So if you want an early preview of the next inrospective, have a look there. It may be a few hours or a day or so before the new one goes up. You know how it is—the best laid plans of mice and men gang aft aglay...
On being ready for the unexpectedor You make your own luck...
A beautifully framed and signed A2-sized print of this piece is available
at the Martin Bush Studio Gallery, Royal William Yard (map)
I was returning from my paying day job in Staines last year, following the A303 on its winding, wending way through the fields of Wiltshire, following the contours of the land. The lighting and weather conditions were real nice and I had been stopping every handful of miles, looking around for shots.
Making the capture
Spotting the shotOn this stop, I was trying to find an angle and composition for something entirely different but it wasn't working out from where I was.
I was about to walk back to my car and noticed these extremely low, scudding clouds coming at me quite fast. So low, I felt I could reach up and touch them and this was accompanied by a slight shiver as my mind felt their cold clamminess on the back of my hand. All this flashed through my mind as I quickly scanned around, looking for a decent backdrop for them. This scene looked promising and turned out to be just perfect, I hope you'll agree.
Exposure, ISO etc.As I'd already been trying stuff in pretty much the same lighting conditions, I knew that leaving the camera set to ISO 100 was right for this one.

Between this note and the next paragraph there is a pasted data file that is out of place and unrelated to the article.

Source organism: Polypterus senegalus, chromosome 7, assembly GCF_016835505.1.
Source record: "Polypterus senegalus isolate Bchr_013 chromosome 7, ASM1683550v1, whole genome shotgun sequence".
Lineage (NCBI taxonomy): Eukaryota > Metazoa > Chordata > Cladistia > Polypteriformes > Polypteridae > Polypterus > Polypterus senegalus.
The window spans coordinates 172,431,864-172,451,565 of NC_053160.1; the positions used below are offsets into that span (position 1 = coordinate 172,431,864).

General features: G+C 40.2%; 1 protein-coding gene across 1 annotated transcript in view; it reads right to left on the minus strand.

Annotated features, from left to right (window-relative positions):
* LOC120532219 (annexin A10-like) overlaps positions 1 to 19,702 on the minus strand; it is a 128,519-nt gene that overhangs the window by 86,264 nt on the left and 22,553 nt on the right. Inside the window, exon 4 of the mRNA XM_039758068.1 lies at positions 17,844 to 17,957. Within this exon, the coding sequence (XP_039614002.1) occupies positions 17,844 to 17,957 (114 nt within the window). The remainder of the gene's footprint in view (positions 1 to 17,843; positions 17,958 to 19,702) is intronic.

By default I always have the camera set to aperture priority so I can control the depth of field easily. I know that f9 at the wide-angle end of my zoom lens (17mm focal length) means pretty much everything from my feet to infinity will be in focus.
As an aside, this knowledge is great for when you can't spare any time fiddling with settings and have to make the capture before the opportunity is gone. As long as there is enough light around so that the shutter speed to accompany f9 (or whatever aperture you choose while composing) is fast enough for the scene. Knowing that everything is going to be sharply in focus means you have one less thing to worry about. Heck, you can even switch to manual focus and shave some time off how long before the camera is ready to take the shot.
Anyway, with this set-up it was straightforward to quickly exposure-lock on the brightest part of the sky, recompose and make the capture before the clouds were gone.
Digital darkroomTo summarise, I converted from RAW and pulled it into Photoshop where I cloned out a telegraph wire that was intruding into the top left corner. Also consigned to oblivion by the clone tool were a couple of distant birds that were just black specks on the clouds.
As an aside, some folks get a little prissy about this, but a serious photographer knows it's the distractions which draw the eye and that they can ruin a shot.
Being somewhat of an image tart, I have no such qualms—and by this, I mean that they didn't feature anywhere in my artistic intent and they were a distraction, therefore they didn't deserve to be in the image.
I then converted to black and white using a bw adjustment layer, juggling the sliders to get a close fit to the tonal relationships I was after. A bit of dodging and burning in the field to enhance its contours as I recalled them and that was it.
A final bit of sharpening and size reduction as I saved as a jpeg, and it was ready for upload.
comments / critique / feedback always welcome :)